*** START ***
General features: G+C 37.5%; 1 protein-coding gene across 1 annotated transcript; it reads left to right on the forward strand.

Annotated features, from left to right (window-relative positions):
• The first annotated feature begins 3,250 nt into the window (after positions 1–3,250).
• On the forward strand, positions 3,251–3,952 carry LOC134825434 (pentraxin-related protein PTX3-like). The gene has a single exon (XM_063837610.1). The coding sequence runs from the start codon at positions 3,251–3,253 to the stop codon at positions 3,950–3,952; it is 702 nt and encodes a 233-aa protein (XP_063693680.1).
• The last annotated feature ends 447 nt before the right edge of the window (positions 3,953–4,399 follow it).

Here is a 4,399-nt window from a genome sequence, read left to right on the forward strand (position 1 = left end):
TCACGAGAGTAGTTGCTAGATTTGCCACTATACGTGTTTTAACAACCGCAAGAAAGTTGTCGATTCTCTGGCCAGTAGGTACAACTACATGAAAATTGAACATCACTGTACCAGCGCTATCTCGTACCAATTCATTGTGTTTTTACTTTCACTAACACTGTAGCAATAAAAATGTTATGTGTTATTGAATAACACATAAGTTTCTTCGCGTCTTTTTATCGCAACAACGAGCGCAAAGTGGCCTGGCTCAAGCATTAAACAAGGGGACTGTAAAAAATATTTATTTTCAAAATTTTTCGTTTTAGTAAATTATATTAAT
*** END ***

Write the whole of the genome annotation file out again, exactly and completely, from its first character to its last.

General features: G+C 37.5%; 1 protein-coding gene across 1 annotated transcript; it reads left to right on the forward strand.

Annotated features, from left to right (window-relative positions):
• The first annotated feature begins 3,250 nt into the window (after positions 1–3,250).
• On the forward strand, positions 3,251–3,952 carry LOC134825434 (pentraxin-related protein PTX3-like). The gene has a single exon (XM_063837610.1). The coding sequence runs from the start codon at positions 3,251–3,253 to the stop codon at positions 3,950–3,952; it is 702 nt and encodes a 233-aa protein (XP_063693680.1).
• The last annotated feature ends 447 nt before the right edge of the window (positions 3,953–4,399 follow it).

Here is a 4,399-nt window from a genome sequence, read left to right on the forward strand (position 1 = left end):
TCACGAGAGTAGTTGCTAGATTTGCCACTATACGTGTTTTAACAACCGCAAGAAAGTTGTCGATTCTCTGGCCAGTAGGTACAACTACATGAAAATTGAACATCACTGTACCAGCGCTATCTCGTACCAATTCATTGTGTTTTTACTTTCACTAACACTGTAGCAATAAAAATGTTATGTGTTATTGAATAACACATAAGTTTCTTCGCGTCTTTTTATCGCAACAACGAGCGCAAAGTGGCCTGGCTCAAGCATTAAACAAGGGGACTGTAAAAAATATTTATTTTCAAAATTTTTCGTTTTAGTAAATTATATTAAT